Masculine Culture and Feminine Culture in China
by Linlin Xiong
(Tujia Minority Tribe)
As is known by all, China consists of 56 different tribes. Some of them are larger than others, in terms of population and territory; some of them are particularly small, only occupying narrow mountainous areas. The biggest tribe in China is the Han Tribe; as a result, the mainstream culture of China grows out from Han culture. As an example, mandarin could find its origin from “the language of Han”; ideological features of Han, including filial piety, perseverance, patriotism, self-discipline, are highly regarded by Chinese even thousands of years after the birth of those ideological values. In short, Chinese mainstream culture, featured by Han culture, is a highly masculine culture, putting particular emphasis on the invincible ambition of the individual.
However, unlike the highly masculine mainstream Chinese culture, the Tujia minority culture which I belong to features feminine characteristics.
Enshi, my hometown, is a main area for Tujia people. Situated on a river bank, and with hills surrounding it, Enshi embraces a dense growth of evergreen vegetation which creates the atmosphere of retreating from the outside world. Geographically blocked by a natural protective screen, this relatively small, underdeveloped town makes anything of grandeur seem out of tune. A skyscraper or a subway appears alien to Tujia culture; on the contrary, what is welcomed is smallness and slowness, such as a cup of buttered tea, typical Tujia waving dance and an afternoon promenade along the riverside.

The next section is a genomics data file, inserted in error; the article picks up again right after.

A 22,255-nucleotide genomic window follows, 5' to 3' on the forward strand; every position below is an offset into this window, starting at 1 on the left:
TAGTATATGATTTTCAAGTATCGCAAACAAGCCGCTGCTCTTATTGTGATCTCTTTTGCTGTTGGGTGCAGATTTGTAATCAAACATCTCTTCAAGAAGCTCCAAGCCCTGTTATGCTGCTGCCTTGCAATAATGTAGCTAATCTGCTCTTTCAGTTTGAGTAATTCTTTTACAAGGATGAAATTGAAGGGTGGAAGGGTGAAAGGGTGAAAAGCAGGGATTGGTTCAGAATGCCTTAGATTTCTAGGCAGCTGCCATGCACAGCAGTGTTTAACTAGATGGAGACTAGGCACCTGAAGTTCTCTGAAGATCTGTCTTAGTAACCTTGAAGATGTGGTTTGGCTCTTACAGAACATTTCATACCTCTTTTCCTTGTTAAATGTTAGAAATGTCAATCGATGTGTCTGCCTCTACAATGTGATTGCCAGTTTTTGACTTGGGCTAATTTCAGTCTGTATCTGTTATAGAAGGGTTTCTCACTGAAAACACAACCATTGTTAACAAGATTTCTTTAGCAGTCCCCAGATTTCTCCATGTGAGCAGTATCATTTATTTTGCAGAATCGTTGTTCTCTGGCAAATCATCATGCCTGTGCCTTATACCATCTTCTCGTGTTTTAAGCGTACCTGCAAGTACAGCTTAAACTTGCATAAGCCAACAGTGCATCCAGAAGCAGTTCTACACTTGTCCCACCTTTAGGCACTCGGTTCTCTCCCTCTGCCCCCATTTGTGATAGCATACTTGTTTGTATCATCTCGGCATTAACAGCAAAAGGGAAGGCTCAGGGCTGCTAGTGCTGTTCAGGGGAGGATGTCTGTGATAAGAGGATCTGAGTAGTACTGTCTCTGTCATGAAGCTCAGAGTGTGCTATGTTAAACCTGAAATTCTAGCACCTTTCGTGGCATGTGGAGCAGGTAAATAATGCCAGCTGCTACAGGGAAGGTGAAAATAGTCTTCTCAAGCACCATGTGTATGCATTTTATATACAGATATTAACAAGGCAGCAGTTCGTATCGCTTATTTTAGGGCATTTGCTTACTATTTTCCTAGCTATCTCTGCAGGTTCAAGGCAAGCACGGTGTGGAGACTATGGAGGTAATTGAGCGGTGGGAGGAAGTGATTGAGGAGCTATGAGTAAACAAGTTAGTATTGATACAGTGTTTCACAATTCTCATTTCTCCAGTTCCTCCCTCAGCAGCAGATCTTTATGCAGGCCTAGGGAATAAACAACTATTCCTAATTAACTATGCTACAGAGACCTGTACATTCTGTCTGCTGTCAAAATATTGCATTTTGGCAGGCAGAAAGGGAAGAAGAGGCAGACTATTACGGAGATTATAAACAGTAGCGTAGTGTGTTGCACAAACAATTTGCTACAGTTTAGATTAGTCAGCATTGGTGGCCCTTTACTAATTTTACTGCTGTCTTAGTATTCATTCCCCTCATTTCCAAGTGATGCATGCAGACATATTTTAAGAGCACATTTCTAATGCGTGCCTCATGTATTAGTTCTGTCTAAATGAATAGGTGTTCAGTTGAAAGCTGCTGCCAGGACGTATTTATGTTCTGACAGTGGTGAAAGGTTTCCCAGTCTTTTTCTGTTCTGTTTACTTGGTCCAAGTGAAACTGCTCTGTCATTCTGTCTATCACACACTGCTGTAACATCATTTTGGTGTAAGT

(Traditional Tujia clothes and traditional waving dance)
My family lives beside the main river of Tujia, which, looking back, accompanied my childhood. It was after I grew up that I got to realize the fact that Tujia’s main river, the surrounding forests and mountains have tenderly witnessed and deeply participated in the growing up of all Tujia people. So the compatibility between nature and human beings, in other words, people’s responsiveness to the environment, is too strongly connected with Tujia spiritual consciousness to be neglected. We firmly believe that the speedy and erratic rhythm of life will lead to disorderly interaction between the inner being and the external “self” in the natural context; on the contrary, uninterrupted communication between the two conducts a harmonious orchestra inside the human body.
Besides, Tujia culture is relationship-oriented. The stilted building, a typical Tujia architecture, epitomizes Tujia people’s close interpersonal connections within the community. The special construction of stilted buildings, which consists of six supporting stilts rising high above average sized plants and also upper stories made of a wooden pavilion, is at first designed to protect residents from being attacked by seasonal floods and wild beasts haunting about. This communal way of life started Tujia people’s coexistence: people farmed and shared, collaborated with neighboring communities and feasted together during festival times. In modernized Tujia towns outside mountainous rural areas, such communal spirit reveals itself in the visceral greetings and sharing in the neighborhood. “A good neighbor is better than a brother far off” proves to be true in Tujia culture.
For the future of minority culture, hopefully, its feminine features can avoid being assimilated to the dominant culture; the ideal prospect for Tujia culture should be: “You jump on the band wagon; you can also play the instrument.”